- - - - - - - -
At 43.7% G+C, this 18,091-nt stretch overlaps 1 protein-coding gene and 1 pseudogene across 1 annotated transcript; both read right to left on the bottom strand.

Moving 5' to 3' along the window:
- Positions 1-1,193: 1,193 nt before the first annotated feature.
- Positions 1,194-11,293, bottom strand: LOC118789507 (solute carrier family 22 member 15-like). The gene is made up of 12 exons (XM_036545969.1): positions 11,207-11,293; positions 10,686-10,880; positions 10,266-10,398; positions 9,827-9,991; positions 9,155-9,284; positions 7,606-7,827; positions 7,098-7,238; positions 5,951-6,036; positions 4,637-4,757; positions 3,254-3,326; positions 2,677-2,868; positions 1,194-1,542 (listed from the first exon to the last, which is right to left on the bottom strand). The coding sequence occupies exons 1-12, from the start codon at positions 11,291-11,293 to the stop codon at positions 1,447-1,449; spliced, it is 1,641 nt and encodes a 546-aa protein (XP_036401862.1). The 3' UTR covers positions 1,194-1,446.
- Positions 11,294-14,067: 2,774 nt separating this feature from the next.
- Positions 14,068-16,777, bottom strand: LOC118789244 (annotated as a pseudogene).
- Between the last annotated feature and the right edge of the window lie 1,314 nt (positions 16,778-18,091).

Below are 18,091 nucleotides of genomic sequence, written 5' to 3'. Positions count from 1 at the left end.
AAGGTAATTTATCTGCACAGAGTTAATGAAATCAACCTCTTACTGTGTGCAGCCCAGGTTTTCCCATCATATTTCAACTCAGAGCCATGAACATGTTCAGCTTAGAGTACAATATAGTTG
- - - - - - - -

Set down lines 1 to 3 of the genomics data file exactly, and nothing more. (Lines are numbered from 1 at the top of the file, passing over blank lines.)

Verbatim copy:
At 43.7% G+C, this 18,091-nt stretch overlaps 1 protein-coding gene and 1 pseudogene across 1 annotated transcript; both read right to left on the bottom strand.

Moving 5' to 3' along the window:
- Positions 1-1,193: 1,193 nt before the first annotated feature.